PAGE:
Thanks to improved techniques in car manufacturing, convertible car frames now have chassis and bodies as strong as typical car frames. This marks a major shift from the convertibles of the 1960s through 2001, when the car bodies flexed significantly, unlike hardtops. Tougher federal vehicle rollover standards led automakers to improve convertible quality.Continue Reading
In the early days of manufacturing convertibles, including the Ford Mustang, automakers cut the roofs off of cars to build their vehicles. The construction method produced cars that had less rigid chassis and body strength than hardtop models. Gaskets made of rubber created weak seals, or became dry and brittle over time. Doors did not open and close properly.
During the 1970s and 1980s, as the federal government strengthened national vehicle rollover requirements, the convertible market waned. Automakers developed ways to reinforce their convertible chassis to comply with the new regulations. In 1990, Mazda introduced the sporty Miata, which revitalized the market for convertibles.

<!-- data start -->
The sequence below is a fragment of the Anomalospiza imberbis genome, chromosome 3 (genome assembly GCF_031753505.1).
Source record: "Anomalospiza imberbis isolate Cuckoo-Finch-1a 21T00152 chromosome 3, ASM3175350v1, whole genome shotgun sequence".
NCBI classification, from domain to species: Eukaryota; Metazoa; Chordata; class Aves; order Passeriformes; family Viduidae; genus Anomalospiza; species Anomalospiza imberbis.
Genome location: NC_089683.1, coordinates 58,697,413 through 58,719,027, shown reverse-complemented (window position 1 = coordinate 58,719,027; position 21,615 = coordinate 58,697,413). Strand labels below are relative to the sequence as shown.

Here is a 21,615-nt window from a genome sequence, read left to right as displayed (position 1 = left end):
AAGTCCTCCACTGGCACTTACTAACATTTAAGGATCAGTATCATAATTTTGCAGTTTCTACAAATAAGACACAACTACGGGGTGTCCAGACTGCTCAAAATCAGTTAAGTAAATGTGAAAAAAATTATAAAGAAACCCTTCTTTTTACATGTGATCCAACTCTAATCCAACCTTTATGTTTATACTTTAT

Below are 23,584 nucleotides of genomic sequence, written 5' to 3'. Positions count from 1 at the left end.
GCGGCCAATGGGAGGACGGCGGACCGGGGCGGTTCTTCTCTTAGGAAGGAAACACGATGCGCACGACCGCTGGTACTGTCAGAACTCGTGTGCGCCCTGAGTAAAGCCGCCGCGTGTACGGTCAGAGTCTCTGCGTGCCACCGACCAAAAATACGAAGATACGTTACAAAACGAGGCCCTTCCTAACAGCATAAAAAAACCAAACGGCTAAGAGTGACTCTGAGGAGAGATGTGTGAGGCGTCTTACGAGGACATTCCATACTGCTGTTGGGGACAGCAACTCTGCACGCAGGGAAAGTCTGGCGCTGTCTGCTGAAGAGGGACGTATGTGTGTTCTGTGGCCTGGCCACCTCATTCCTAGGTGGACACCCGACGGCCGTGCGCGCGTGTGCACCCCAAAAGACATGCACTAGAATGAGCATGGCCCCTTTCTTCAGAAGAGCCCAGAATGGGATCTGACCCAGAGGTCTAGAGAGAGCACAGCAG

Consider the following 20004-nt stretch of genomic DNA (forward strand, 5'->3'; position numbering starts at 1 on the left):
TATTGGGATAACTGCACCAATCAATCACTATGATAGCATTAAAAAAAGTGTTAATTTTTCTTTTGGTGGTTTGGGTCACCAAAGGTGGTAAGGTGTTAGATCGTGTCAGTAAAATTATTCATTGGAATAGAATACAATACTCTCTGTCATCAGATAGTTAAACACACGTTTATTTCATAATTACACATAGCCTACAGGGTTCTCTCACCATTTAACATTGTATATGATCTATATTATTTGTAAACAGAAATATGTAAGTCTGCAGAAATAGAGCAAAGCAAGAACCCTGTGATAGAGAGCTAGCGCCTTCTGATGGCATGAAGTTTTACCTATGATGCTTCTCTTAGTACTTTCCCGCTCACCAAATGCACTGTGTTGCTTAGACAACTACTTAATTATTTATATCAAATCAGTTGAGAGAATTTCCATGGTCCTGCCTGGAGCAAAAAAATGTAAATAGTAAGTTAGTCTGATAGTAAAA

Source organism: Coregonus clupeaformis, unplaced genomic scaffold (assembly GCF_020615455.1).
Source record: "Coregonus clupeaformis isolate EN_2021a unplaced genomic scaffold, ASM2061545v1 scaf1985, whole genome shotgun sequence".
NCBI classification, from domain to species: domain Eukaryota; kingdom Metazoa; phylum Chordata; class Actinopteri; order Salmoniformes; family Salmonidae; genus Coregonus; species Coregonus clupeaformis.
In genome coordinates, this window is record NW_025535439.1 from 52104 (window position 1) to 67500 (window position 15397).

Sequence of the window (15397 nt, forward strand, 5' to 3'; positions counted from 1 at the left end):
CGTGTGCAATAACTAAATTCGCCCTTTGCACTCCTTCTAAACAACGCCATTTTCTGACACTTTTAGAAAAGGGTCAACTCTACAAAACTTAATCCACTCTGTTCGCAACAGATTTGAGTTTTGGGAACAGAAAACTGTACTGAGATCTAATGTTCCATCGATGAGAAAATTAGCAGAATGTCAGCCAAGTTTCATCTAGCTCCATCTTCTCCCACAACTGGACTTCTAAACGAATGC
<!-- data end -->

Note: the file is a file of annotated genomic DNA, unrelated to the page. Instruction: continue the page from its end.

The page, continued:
Convertibles now offer the chassis and frame stability of hardtops. Consumers can chose retractable-hardtop models, such as the Volvo and Mercedes-Benz convertibles, or traditional cloth-top convertibles, such as the iconic Mustang. Although some convertibles produce a certain amount of movement when a driver hits a bump, they are the exceptions, not the rule.Learn more about Car Parts & Maintenance